Capol Infantry

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Hierarchical Path: War of the Spanish Succession (Main Page) >> Armies >> Dutch Army >> Capol Infantry

Origin and History

This regiment was raised on 27 March 1693 in the Republic of the Three Leagues (Grisons) by Hercules de Capol (1642-1706). It initially served in Italy as part of the Savoyard Army during the Nine Years’ War (1688-1697). When Duke Victor Amadeus II of Savoy signed a separate peace with Louis XIV in 1695, De Capol asked to be transferred to the Dutch services and was allowed to do so in February of the same year.

Upon joining the Dutch service, the regiment consisted of 2 battalions, each of 4 companies of 200 men for a total of 1,600 men.

During the War of the Spanish Succession, the successive colonels of the regiment were:

  • from 27 March 1693: Hercules de Capol (promoted to brigadier on 15 January 1701, killed in action during the siege of Menin on 9 August 1706)
  • from 10 August 1706 to 30 October 1730: Christoffel Schmid von Grüneck (aka Grünegg) (formerly lieutenant-colonel of the regiment since 24 July 1705, died in Maastricht on 30 October 1730)

The regiment was disbanded in 1797.

Service during the War

From April to June 1702, the regiment took part in the siege and capture of Kaiserswerth. By 7 July, the regiment was encamped at Nijmegen as part of Marlborough’s Army, forming part of Agrim's Brigade. It later participated in the capture of Liège. By 21 December, it was quartered in Flanders.

In April and May 1703, the regiment took part in the Siege of Bonn. By the end of May, it was posted at Axel. By 24 June, it formed part of Spaar’s Corps in Western Flanders. It then participated in the siege of Huy. By 1 December, the regiment was quartered in Berg-op-Zoom and Steenbergen.

On 23 May 1706, the regiment took part in the Battle of Ramillies.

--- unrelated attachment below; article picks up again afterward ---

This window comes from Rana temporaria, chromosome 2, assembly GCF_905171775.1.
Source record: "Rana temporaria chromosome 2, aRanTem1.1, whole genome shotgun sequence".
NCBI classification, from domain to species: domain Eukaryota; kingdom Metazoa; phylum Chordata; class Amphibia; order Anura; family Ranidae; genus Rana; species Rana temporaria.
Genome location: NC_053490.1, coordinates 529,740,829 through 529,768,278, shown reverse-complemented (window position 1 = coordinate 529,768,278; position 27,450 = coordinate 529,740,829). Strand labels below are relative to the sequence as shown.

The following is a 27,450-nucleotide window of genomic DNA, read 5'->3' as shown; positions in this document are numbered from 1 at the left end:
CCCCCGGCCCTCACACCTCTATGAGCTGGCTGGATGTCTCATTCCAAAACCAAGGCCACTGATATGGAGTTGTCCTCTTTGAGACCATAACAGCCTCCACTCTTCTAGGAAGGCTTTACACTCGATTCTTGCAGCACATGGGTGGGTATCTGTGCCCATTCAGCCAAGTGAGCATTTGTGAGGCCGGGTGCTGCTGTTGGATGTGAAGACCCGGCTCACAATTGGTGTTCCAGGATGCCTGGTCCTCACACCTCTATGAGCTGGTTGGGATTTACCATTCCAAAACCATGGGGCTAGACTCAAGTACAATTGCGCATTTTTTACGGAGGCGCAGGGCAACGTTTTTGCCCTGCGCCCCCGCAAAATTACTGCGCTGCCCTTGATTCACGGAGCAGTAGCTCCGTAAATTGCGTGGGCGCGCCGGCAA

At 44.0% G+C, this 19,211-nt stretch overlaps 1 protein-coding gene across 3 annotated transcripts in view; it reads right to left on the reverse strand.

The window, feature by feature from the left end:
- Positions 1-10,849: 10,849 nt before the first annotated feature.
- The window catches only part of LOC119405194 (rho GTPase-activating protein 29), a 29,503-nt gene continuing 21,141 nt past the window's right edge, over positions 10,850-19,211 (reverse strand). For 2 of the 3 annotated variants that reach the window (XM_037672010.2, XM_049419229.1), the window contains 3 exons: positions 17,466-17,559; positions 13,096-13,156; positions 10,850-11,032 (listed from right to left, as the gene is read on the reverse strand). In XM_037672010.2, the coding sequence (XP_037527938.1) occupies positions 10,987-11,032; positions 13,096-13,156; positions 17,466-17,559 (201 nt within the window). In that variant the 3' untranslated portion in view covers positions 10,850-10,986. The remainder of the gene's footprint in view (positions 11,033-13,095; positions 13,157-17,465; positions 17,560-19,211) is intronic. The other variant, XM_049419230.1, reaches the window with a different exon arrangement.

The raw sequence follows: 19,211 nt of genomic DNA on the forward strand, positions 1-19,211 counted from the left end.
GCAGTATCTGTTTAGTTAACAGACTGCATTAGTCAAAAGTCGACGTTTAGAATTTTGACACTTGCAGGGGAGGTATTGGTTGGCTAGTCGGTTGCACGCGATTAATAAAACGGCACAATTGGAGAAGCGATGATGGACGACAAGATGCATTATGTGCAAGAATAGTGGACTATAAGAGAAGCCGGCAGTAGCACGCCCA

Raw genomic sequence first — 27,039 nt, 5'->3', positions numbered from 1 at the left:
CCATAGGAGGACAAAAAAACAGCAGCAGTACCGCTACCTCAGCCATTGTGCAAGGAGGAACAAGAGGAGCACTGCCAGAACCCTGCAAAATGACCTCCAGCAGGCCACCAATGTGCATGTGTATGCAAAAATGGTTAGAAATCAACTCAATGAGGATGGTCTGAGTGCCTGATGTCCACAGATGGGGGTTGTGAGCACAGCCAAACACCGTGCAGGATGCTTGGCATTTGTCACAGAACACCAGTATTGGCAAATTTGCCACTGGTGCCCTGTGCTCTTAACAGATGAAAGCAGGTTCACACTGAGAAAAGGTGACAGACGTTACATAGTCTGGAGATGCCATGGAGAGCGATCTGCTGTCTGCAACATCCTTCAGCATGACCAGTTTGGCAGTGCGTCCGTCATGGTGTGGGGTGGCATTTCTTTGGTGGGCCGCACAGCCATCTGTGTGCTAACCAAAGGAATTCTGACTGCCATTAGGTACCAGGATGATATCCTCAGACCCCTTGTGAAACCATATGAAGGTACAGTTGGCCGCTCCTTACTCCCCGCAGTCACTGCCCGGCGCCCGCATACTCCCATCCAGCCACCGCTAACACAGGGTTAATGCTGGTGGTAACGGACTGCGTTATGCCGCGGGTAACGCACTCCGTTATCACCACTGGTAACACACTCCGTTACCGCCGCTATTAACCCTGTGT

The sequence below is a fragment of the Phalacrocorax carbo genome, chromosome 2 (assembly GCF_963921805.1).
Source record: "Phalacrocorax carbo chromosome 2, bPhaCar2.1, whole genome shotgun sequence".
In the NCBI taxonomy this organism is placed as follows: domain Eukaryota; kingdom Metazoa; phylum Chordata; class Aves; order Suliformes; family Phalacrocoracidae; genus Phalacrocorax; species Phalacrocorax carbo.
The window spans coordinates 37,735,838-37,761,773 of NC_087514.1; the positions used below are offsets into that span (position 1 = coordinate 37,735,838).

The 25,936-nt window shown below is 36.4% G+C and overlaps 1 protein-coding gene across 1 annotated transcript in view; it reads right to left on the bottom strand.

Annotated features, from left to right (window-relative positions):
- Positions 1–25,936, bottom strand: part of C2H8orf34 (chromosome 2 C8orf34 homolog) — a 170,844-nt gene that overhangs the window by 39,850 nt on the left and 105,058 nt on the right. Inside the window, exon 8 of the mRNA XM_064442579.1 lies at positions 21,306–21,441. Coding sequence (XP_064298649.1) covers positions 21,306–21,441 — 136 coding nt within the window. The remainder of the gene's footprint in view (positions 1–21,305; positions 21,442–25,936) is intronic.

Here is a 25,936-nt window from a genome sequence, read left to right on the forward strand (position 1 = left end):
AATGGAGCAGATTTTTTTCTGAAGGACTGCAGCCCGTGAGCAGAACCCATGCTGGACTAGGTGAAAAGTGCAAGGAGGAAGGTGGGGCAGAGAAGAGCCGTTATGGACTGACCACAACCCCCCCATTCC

In 1706, the regiment took part in the siege of Menin where its colonel was killed in action.

On 11 July 1708, the regiment took part in the Battle of Oudenarde. It later took part in the capture of Ghent.

On 11 September 1709, the regiment fought in the Battle of Malplaquet where its colonel was wounded.

In 1710, the regiment took part in the Siege of Douai.

In August and September 1712, one battalion of the regiment took part in the unsuccessful defence of Douai

Uniform

Privates

Uniform in 1695 - Copyright: Richard Couture
Uniform Details in 1695 as per Belaubre and Pochon
Headgear
Fusilier black tricorne without lace
Grenadier no information available
Neck stock white
Coat blue with tin buttons on the right side
Collar none
Shoulder Straps none
Lapels none
Pockets horizontal pockets, each with 3 tin buttons
Cuffs red, each with 3 tin buttons
Turnbacks none (it seems that the basques of the coat could be turned back if needed but this was a rare practice during this period)
Waistcoat red
Breeches red
Stockings red
Leather Equipment
Crossbelt natural leather
Waistbelt natural leather, worn above the coat
Cartridge Pouch no information available
Bayonet Scabbard no information available
Scabbard natural leather
Footwear black shoes fastened with a strap and buckle


Armaments consisted of a musket and a bayonet; and a sword.

NCOs

no information available

Officers

Officers wore a uniform similar to the one of the rank and file but of a better quality. Pochon depicts an ensign whose coat has a white braid along the front; white piping around the buttonholes; red slit cuffs edged white, each with 4 tin buttons; a red waistcoat edged white; and white stockings.

Musicians

no information available

Colours

Ordonnance colours: white cross; each canton consisted of 13 flames (red, black, white, red, white, black, red, black, white, red, white, black, white)

Ordonnance Colour - Source: Kronoskaf

References

Belaubre, J.: Les régiments suisses au service des Provinces unies, 1970

Het Staatsche Leger, VIII – 3

Legermuseum – Nederlandse Infanterieuniformen Omstreeks 1700

Pochon: Les Suisses au Service de Hollande

Wikipedia German Edition - Schweizer Truppen in niederländischen Diensten

Acknowledgement

Jean-Louis Vial for the initial version of this article